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Naïve Set Theory

Paul R. Halmos
Publisher: 
Springer Verlag
Publication Date: 
1974
Number of Pages: 
112
Format: 
Hardcover
Series: 
Undergraduate Texts in Mathematics
Price: 
49.95
ISBN: 
978-0387900926
Category: 
Textbook
BLL Rating: 

The Basic Library List Committee considers this book essential for undergraduate mathematics libraries.

[Reviewed by
Allen Stenger
, on
09/22/2011
]

This book is a very specialized but broadly useful introduction to set theory. It is aimed at “the beginning student of advanced mathematics” (p. v) who wants to understand the set-theoretic underpinnings of the mathematics he already knows or will learn soon. It is also useful to the professional mathematician who knew these underpinnings at one time but has now forgotten exactly how they go.

The “Naïve” in the title does not mean “For Dummies”, but is used in contrast to “Axiomatic”. The book does present Zermelo-Fraenkel set theory, and shows two or three axioms explicitly, but it is not an axiomatic development. The present work is a 1974 reprint of the 1960 Van Nostrand edition, and so just missed Cohen’s 1963 resolution of the continuum hypothesis.

The book does not intend to present a comprehensive treatment of set theory. It is something of a hodge-podge, without a clear narrative thread, and choppy at times. It covers simple things such as functions and unordered and ordered pairs, less-simple things such as indexing by general sets, and intricate things such as transfinite induction and recursion. It gives two explanations of numbers, first through the Peano postulates and then a fairly thorough development of finite and transfinite ordinals and cardinals following Cantor. There are occasional exercises scattered through the book, but nothing systematic. Van Nostrand published a companion exercise book in 1966 (Exercises in Set Theory by L. E. Sigler, reprinted by Springer in 1976), but this is out-of-print and I have not seen a copy.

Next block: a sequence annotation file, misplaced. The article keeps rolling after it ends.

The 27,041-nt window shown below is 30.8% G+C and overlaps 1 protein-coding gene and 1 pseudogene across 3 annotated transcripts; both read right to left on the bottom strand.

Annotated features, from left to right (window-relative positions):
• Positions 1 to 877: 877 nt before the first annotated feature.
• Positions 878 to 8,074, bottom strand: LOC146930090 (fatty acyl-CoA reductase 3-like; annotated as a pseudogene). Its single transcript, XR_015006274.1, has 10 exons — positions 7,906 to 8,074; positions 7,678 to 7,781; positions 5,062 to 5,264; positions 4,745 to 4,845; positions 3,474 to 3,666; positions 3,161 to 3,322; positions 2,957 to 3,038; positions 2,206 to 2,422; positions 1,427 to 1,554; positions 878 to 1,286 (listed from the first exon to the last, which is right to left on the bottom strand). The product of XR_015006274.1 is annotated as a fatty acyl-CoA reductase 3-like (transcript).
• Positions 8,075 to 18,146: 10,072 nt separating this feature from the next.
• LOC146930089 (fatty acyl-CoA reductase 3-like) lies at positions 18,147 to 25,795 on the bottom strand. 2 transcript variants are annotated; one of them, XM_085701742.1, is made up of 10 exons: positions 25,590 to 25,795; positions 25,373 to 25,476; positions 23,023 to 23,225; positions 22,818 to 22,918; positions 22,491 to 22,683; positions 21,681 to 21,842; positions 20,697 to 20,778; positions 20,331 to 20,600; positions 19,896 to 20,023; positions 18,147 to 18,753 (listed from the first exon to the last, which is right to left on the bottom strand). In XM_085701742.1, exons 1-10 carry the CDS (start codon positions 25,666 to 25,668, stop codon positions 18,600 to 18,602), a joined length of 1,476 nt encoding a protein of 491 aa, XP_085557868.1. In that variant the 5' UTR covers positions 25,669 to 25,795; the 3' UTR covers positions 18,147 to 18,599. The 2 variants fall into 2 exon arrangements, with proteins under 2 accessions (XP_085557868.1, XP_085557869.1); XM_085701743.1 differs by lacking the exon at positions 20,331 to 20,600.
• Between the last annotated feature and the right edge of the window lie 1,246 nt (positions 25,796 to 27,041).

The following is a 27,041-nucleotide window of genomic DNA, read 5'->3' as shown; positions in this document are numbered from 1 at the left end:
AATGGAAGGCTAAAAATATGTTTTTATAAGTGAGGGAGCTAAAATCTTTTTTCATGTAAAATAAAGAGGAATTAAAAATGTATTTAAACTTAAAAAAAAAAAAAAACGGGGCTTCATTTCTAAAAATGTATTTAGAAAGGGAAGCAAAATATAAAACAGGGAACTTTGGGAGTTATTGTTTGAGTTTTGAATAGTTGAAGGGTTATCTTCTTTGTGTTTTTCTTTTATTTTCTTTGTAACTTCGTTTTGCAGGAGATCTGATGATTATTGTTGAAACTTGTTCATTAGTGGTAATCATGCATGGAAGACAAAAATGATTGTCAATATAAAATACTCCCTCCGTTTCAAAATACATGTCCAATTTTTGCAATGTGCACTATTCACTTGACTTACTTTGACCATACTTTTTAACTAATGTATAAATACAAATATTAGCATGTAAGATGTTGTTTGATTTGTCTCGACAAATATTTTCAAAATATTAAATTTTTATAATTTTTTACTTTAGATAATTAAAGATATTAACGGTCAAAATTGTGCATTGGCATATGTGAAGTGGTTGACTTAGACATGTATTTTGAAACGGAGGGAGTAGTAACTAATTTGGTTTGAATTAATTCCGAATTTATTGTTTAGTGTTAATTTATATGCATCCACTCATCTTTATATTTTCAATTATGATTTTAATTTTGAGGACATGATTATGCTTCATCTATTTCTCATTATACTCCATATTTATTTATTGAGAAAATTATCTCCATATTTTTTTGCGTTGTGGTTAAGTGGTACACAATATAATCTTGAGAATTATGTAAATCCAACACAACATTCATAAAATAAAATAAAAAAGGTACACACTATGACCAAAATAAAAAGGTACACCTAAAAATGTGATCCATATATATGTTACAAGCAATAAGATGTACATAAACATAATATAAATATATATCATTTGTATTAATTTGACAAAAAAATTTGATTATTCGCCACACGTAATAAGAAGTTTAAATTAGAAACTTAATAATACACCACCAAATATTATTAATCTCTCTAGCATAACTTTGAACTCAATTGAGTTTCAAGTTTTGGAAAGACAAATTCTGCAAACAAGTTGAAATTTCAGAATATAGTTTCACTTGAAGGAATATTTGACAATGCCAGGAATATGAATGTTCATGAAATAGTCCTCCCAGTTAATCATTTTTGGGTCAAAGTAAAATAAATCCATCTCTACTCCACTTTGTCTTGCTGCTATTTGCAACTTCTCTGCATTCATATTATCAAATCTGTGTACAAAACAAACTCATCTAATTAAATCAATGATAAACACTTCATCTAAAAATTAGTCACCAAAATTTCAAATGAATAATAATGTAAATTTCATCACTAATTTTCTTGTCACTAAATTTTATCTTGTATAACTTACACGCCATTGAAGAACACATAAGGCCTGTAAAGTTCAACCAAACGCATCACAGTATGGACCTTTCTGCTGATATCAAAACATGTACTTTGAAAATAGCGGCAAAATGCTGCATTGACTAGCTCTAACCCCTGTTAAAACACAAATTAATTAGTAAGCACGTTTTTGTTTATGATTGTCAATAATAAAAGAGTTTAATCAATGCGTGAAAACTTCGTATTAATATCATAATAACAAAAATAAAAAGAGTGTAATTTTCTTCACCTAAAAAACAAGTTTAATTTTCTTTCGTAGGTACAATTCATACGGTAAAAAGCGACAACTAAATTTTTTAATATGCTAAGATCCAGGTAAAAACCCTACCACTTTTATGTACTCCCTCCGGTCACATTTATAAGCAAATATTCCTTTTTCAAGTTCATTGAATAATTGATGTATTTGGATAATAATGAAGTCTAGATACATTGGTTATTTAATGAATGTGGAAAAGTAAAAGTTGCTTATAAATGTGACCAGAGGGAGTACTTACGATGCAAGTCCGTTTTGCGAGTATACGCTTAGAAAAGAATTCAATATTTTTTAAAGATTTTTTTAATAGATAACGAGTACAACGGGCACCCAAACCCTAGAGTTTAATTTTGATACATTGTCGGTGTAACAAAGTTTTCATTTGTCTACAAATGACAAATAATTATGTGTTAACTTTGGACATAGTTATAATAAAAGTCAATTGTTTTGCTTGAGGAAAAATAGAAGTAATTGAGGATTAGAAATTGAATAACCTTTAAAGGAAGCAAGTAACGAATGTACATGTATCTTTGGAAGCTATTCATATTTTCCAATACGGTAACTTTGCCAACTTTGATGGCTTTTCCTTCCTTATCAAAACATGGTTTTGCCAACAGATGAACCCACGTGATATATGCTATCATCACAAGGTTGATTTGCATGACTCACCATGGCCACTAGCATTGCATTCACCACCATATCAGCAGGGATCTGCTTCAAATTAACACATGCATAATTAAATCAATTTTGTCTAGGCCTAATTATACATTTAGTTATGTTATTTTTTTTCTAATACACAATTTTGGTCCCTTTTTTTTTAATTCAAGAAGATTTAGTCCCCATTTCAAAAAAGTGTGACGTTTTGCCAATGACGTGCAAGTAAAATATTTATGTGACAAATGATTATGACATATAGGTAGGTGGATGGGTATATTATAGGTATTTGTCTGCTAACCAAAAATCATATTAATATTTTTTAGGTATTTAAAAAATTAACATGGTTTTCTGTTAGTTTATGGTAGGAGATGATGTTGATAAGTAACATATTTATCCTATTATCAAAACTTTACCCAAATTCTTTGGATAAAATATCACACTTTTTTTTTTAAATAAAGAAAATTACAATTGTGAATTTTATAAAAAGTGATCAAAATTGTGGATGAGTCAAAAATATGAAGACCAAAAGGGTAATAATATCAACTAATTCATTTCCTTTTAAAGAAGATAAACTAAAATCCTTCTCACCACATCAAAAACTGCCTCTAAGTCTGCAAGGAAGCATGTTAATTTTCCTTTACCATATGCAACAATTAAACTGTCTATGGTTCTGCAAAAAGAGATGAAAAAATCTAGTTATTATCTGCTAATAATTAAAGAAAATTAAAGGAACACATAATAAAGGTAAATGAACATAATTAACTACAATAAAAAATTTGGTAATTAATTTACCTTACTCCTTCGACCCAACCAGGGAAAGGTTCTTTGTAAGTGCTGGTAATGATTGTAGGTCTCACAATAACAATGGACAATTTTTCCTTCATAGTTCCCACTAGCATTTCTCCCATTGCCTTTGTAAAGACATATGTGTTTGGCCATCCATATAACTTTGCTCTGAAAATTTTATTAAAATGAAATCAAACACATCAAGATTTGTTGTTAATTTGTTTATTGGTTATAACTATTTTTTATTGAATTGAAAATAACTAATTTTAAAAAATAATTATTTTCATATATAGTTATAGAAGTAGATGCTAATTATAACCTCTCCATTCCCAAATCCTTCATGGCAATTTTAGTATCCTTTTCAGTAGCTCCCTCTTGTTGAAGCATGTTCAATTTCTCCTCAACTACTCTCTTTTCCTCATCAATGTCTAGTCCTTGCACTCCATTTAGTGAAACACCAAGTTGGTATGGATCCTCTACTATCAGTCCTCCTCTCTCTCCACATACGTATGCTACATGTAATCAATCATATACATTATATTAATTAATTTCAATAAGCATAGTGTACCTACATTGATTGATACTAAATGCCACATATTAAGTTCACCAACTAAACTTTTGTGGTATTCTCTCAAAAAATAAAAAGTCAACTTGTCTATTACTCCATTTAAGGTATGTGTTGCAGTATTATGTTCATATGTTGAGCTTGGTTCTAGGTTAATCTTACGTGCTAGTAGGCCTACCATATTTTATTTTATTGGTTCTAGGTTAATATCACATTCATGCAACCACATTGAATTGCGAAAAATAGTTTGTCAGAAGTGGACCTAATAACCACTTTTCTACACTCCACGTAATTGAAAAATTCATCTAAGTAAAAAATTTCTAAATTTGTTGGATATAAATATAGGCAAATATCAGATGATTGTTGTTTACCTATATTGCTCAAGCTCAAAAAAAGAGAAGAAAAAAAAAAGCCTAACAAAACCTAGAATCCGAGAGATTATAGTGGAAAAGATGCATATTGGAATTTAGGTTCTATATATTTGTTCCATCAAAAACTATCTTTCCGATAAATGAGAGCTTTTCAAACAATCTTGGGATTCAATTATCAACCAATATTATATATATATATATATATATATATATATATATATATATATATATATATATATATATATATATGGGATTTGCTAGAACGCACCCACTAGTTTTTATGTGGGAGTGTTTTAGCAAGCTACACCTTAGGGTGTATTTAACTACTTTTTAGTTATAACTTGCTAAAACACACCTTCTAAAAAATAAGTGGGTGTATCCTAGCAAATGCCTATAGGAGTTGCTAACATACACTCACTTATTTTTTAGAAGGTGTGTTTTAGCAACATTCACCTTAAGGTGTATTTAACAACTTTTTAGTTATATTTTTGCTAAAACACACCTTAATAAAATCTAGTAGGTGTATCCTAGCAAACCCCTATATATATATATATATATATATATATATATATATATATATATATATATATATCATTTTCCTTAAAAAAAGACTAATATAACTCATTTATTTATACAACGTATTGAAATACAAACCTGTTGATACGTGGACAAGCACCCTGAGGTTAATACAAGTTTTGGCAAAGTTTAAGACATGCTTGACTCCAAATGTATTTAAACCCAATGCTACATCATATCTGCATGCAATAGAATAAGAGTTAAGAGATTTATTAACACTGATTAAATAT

Bottom line: A good reference for how set theory is used in other parts of mathematics, but not a text or reference on set theory per se.


Allen Stenger is a math hobbyist and retired software developer. He is webmaster and newsletter editor for the MAA Southwestern Section and is an editor of the Missouri Journal of Mathematical Sciences. His mathematical interests are number theory and classical analysis. He volunteers in his spare time at MathNerds.org, a math help site that fosters inquiry learning.

Preface. 1: The Axiom of Extension. 2: The Axiom of Specification. 3: Unordered Pairs. 4: Unions and Intersections. 5: Complements and Powers. 6: Ordered Pairs. 7: Relations. 8: Functions. 9: Families. 10: Inverses and Composites. 11: Numbers. 12: The Peano Axioms. 13: Arithmetic. 14: Order. 15: The Axiom of Choice. 16: Zorn's Lemma. 17: Well Ordering. 18: Transfinite Recursion. 19: Ordinal Numbers. 2: Sets of Ordinal Numbers. 21: Ordinal Arithmetic. 22: The Schr”der-Bernstein Theorem. 23: Countable Sets. 24: Cardinal Arithmetic. 25: Carnidal numbers.

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